« The Brads on Why DRM Doesn't Work |
| Canadian RIA Pays Up »
January 7, 2011
Copyrights in a List
A list that is a mere compilation is generally not copyrightable. However, various specialized lists can be copyrighted either by virtue of their arrangement (e.g. lists of court cases) or by virtue of their unusual content.
A few days ago Eugene Volokh pointed to a (dare I use the word) unique list - Schindler's List - and a copyright dispute surrounding it. Volokh quotes extensively from the court's decision in the case, known as Rosenberg v. Zimet which concerns questions of who holds copyright in that famous list.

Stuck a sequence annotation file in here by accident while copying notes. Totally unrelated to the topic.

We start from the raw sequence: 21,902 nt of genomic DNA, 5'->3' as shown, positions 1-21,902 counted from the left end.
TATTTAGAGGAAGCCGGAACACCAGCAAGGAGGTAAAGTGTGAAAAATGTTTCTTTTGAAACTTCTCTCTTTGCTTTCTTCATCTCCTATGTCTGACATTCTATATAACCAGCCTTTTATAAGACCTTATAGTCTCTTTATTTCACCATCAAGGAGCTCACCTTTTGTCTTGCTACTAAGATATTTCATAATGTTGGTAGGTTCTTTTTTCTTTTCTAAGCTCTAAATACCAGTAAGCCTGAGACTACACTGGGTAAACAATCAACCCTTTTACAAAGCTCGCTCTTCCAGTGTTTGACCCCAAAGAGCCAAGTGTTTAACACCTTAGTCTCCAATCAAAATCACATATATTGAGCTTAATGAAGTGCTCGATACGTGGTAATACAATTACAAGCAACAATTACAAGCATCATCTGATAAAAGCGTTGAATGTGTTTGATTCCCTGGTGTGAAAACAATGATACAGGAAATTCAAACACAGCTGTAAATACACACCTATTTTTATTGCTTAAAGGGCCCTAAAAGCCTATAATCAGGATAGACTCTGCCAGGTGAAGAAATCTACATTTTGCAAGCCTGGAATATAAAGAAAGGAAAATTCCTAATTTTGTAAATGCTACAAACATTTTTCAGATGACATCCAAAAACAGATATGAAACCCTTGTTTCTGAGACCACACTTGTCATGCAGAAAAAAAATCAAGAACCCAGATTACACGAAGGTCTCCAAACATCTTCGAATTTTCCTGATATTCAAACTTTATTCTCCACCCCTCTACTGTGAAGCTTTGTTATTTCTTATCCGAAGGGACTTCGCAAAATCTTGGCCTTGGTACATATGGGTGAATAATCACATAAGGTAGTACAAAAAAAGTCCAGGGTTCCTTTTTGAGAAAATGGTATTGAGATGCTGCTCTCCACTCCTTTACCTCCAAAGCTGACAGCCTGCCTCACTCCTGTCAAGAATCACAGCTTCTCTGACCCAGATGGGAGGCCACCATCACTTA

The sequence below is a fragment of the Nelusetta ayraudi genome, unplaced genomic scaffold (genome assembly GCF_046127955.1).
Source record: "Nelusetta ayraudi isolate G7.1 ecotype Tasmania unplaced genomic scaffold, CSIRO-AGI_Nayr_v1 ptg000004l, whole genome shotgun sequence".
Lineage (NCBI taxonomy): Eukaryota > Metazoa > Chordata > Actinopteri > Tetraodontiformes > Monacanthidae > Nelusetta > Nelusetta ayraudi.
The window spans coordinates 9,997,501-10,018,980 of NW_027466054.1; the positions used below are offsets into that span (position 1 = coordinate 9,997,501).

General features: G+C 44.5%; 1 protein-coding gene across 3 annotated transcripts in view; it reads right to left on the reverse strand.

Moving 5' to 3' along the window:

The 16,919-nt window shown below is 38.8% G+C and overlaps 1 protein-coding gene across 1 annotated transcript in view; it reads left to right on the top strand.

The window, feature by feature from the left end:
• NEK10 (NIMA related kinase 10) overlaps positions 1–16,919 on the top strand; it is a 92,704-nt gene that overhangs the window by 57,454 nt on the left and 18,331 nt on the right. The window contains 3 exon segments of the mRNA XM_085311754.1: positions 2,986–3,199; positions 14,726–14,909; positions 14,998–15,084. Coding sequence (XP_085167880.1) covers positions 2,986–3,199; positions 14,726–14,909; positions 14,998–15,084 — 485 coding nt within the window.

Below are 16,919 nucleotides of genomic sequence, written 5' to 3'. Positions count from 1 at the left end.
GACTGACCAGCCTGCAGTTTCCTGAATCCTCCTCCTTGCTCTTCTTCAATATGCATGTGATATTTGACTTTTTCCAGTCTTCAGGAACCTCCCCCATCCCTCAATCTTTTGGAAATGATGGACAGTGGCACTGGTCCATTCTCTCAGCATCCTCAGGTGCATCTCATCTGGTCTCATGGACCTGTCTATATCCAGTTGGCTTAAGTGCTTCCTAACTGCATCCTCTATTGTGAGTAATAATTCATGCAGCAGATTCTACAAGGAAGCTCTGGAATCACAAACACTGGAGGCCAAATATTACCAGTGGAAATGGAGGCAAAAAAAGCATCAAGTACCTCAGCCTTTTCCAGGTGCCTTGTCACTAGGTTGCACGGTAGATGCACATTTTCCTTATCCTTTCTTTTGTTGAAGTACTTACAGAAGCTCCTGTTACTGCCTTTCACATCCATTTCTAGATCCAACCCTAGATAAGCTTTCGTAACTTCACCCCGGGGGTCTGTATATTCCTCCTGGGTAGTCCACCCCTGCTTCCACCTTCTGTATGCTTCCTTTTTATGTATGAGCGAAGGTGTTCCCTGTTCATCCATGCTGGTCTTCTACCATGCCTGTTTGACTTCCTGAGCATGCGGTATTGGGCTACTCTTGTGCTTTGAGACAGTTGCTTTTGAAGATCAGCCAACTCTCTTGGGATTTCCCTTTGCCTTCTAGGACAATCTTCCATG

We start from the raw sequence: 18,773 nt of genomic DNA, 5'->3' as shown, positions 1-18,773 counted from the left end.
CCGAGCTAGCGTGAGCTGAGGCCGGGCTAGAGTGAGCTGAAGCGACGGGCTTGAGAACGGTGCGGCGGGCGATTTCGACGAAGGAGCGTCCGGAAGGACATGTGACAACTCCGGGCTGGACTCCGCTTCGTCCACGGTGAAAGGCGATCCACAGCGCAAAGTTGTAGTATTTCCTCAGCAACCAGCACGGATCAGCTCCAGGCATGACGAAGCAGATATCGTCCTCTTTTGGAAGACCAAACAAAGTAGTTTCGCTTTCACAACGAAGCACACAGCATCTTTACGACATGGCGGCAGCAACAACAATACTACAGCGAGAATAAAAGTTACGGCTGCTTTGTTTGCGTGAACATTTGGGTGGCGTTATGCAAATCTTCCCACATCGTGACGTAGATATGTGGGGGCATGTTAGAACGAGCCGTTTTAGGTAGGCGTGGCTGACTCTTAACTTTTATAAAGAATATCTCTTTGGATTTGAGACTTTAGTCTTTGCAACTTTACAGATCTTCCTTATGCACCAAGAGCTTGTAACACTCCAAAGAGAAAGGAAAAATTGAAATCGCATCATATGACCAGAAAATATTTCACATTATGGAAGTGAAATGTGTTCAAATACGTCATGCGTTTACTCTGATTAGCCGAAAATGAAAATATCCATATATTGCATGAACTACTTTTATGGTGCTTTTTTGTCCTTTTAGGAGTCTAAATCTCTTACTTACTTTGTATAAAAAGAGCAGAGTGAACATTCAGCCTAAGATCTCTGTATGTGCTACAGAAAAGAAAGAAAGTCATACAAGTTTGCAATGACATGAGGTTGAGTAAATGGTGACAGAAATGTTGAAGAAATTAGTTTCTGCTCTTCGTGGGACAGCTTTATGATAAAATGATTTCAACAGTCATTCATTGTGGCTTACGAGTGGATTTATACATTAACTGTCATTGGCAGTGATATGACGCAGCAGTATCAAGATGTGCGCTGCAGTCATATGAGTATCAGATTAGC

I had thought that the only copy of the List was at the Holocaust Museum in Israel. It turns out that another List had been found and the question at hand is whether the person in possession of that List may publish or sell it, or whether it rightfully belongs to Schindler's heir, as one of his possessions. The Court's decision turns on questions of different varieties of copyright law (common law vs federal) and whether any rights to publication carry with possession of the list, which it seems clear they do not.
+ TrackBacks (0) | Category: Laws and Regulations
POST A COMMENT
- RELATED ENTRIES
- That Sound You Hear is the Anti-Neutrality Dam Breaking
- Having (Mostly) Failed with Authors, Amazon Makes a Pitch for the Readers
- And No Kill Switches, Either
- Uncle Amazon Knows What's Best for You (and Itself)
- Muddying the Natural (Patent) Waters
- Congress Restores Bulk Unlock Rights
- When is a Game a Clone?